1. News

Out of the park: Will new ballpark spell the end for Tampa Park Apartments?

The Tampa Park Apartments' proximity to the proposed baseball stadium in Ybor City may spell the end of the aging housing complex.  A major sports franchise is likely to transform land values in the area around the site and could result in the sale of the apartment complex.   [JAMES BORCHUCK   |   Times]
The Tampa Park Apartments' proximity to the proposed baseball stadium in Ybor City may spell the end of the aging housing complex. A major sports franchise is likely to transform land values in the area around the site and could result in the sale of the apartment complex. [JAMES BORCHUCK | Times]
Published Oct. 29, 2017

TAMPA — From his bedroom window in Tampa Park Apartments, retired longshoreman Willie Jackson can see construction cranes transforming the skyline half a mile away in Channelside.

With a new Tampa Bay Rays ballpark proposed barely more than a home-run away from his apartment, he's thinking his neighborhood will soon have a date with a wrecking ball, too.

"If they buy the project, I won't have no other choice but to move," he said.

The razing of poor, predominantly black neighborhoods that cleared the way for Tropicana Field is not a scenario the socially-conscious Tampa Bay Rays want to repeat as they look to find a new Tampa Bay home.

For that reason, team officials made it clear in behind-the-scenes talks with county officials they were not interested in building a ballpark at Tampa Park Apartments, an income-restricted housing complex on the edge of Ybor City.

But the site announced Tuesday by Hillsborough Commissioner Ken Hagan lies only about 700 feet at its closest point from the aging housing complex. That would make it highly prized by developers looking to build bars, restaurants and residential development to cater to fans.

FIVE THINGS TO KNOW: Five things to know about the proposed ballpark site

According to Hagan, Ybor City developer Darryl Shaw is in talks with the owners about buying the apartments. Shaw, already a key player in the acquisition of land for the ballpark, could not be reached Friday for comment. The 21-acre site is comprised of eight parcels that together are valued by the county property appraiser at about $11 million.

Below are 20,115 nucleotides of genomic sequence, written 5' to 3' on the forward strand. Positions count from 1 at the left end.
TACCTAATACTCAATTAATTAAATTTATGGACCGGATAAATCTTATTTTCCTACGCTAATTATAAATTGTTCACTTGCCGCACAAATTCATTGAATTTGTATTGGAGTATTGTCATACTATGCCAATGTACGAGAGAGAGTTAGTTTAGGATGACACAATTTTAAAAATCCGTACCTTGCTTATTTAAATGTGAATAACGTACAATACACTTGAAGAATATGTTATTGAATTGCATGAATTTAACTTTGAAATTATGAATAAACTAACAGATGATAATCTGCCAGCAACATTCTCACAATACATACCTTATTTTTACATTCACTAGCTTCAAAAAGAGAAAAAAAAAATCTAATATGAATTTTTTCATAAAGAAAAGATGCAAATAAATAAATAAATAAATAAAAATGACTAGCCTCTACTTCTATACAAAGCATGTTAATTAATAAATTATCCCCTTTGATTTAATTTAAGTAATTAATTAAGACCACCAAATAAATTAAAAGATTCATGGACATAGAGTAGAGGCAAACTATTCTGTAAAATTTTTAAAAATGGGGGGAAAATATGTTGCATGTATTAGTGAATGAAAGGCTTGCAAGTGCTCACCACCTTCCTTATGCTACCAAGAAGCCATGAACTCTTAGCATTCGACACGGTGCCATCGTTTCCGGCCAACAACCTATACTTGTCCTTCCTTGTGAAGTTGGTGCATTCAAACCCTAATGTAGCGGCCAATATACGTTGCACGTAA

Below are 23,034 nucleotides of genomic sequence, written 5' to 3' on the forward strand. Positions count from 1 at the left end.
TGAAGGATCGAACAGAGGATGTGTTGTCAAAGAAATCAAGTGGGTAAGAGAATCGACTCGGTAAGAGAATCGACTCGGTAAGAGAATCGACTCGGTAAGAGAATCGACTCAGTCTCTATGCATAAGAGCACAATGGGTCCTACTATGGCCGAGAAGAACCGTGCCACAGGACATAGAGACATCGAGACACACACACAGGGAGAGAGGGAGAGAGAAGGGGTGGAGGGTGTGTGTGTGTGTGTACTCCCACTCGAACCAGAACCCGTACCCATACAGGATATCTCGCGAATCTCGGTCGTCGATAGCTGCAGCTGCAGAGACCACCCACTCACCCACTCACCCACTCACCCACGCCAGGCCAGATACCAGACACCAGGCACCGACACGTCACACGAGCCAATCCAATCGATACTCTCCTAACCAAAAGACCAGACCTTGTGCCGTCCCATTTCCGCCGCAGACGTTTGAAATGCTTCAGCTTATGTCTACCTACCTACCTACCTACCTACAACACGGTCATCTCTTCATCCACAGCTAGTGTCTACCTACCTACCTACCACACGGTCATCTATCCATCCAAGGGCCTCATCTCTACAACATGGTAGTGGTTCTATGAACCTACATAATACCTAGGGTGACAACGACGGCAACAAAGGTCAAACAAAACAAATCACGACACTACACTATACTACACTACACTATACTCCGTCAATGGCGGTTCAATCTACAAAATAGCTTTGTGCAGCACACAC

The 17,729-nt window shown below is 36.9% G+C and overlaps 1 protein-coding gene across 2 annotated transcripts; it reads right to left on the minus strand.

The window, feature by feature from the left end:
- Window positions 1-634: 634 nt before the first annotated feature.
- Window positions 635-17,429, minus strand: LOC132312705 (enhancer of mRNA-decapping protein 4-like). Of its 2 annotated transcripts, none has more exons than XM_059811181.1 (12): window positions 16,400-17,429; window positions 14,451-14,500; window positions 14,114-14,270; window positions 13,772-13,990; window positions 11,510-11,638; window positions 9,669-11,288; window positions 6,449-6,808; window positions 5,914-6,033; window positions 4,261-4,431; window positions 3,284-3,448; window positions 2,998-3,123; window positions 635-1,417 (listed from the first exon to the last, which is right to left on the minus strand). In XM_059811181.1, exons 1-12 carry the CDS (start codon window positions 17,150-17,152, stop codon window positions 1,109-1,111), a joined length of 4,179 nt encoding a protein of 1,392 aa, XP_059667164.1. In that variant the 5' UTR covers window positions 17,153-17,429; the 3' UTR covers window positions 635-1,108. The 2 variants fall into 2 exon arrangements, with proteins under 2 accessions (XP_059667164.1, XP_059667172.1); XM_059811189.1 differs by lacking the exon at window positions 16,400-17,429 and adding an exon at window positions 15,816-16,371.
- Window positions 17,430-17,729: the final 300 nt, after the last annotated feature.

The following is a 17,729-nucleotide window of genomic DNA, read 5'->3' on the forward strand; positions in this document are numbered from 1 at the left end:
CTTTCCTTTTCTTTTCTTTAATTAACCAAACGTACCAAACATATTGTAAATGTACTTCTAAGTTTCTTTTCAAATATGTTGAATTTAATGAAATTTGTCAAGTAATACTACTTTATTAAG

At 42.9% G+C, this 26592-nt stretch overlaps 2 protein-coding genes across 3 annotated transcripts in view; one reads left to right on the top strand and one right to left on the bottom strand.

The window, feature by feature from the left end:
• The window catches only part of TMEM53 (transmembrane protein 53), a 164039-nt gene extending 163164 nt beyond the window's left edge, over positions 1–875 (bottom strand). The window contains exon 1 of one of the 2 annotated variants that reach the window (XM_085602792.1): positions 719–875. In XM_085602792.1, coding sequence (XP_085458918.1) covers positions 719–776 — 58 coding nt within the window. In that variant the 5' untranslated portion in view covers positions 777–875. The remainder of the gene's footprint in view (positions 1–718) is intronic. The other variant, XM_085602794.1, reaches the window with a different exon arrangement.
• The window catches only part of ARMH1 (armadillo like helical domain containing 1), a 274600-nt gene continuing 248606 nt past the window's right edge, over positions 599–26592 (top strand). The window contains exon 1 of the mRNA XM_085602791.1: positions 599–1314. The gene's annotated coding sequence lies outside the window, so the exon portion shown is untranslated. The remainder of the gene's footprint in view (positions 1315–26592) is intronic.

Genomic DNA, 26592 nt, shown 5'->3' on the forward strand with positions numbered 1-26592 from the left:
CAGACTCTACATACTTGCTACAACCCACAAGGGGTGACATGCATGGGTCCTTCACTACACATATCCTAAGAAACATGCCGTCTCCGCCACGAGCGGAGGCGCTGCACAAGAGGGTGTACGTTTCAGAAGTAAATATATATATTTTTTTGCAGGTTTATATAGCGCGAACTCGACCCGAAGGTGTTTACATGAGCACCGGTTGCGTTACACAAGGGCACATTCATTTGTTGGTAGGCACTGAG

"The goal would be to put something there that complements the ballpark and the ancillary development around the park," Hagan said. "That's not a part of this deal but it's important piece because if that area is redeveloped it will add to the tax rolls. It would potentially help the funding of the park."

Rumors of a potential sale are nothing new for the roughly 1,200 people who call Tampa Park Apartments home.

Hagan's Tuesday announcement has made all of that talk seem a lot more real.

Jackson, 64, said he doubts he can find another apartment for $429 per month.

"I always thought it would be 10 or 15 years before they sell this project," he said.

For Yvette Lewis, president of the Hillsborough County branch of the NAACP, a sale would be another example of how black communities are sacrificed when local governments plan major redevelopments.

"Every time they want to put a stadium in or put something in for the greater good for the community, it seems the like the African American community is at the lower end of totem pole and we just don't get much consideration," she said. "No one asks for our opinion, they just ask for our vote."


Another poor and predominantly black neighborhood known simply as the Gas Plant was demolished to make way for the Rays' current home, Tropicana Field.